reconciled to the Mongolians. In an outburst of deadly prejudice, in the year 1871, they were dragged out of their Spanish houses and hung to lamp-posts, wagon-tongues, and their own door-ways, to the number of eighteen, of all ages and sizes. The riot was occasioned by their resistance to some process of a deputy-sheriff. My informant described them to me as hanging like bunches of carrots.
At present they were putting up, near the site of these sanguinary scenes, an ornate open-air theatre or temple, for a triennial religious festival, to last a week or more.
One of my pleasantest days at Los Angeles was that which I spent in a drive with the Zanjero.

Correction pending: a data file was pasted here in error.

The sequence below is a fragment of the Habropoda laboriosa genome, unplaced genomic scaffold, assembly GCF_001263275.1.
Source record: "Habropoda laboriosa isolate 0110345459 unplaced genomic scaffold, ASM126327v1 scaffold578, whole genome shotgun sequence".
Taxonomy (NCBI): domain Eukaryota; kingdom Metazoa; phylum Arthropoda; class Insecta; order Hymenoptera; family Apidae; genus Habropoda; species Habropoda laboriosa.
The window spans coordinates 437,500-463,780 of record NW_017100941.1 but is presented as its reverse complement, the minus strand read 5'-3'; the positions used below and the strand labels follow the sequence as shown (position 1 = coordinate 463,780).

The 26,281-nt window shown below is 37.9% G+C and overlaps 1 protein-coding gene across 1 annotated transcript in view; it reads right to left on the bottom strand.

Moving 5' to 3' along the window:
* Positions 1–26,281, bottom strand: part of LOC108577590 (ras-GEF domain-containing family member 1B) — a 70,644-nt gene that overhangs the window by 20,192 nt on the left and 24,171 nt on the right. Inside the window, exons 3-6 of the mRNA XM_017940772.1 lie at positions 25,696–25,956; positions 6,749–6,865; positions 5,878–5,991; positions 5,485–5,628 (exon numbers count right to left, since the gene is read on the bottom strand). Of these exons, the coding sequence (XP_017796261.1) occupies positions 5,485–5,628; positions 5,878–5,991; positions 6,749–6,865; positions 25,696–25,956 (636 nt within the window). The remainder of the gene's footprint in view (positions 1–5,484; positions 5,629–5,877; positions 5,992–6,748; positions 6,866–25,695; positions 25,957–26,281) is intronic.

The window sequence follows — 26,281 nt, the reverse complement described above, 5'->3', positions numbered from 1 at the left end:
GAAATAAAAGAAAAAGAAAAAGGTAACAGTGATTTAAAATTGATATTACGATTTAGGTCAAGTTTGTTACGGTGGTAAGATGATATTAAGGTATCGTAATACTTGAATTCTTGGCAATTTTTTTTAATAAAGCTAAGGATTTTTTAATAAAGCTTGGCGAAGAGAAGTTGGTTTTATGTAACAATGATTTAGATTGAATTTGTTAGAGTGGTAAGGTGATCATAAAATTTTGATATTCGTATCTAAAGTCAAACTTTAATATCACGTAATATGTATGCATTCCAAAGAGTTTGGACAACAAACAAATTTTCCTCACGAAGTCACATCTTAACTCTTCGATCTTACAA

The Zanjero, indeed! who or what is a Zanjero? His title is derived from the Spanish zanja—ditch—continued down from the times of the original settlement, and he is the official overseer of water and irrigation. He took me about with him to observe this important and entertaining part of the economy of civilization in these thirsty regions. Not that Los Angeles is so dry in comparison, for it has thirteen inches of rain against two at Bakersfield, but it is in abundant need of irrigation.
The Zanjero is elected by the City Council annually. Six deputies aid him in the summer, reduced to three in the winter, when the rains render irrigation hardly necessary. All are invested with the authority and badges of policemen.
The city, the Zanjero tells us, as we ride along, controls in its corporate capacity all the waters of the Los
Angeles River. The Los Angeles River is a Southern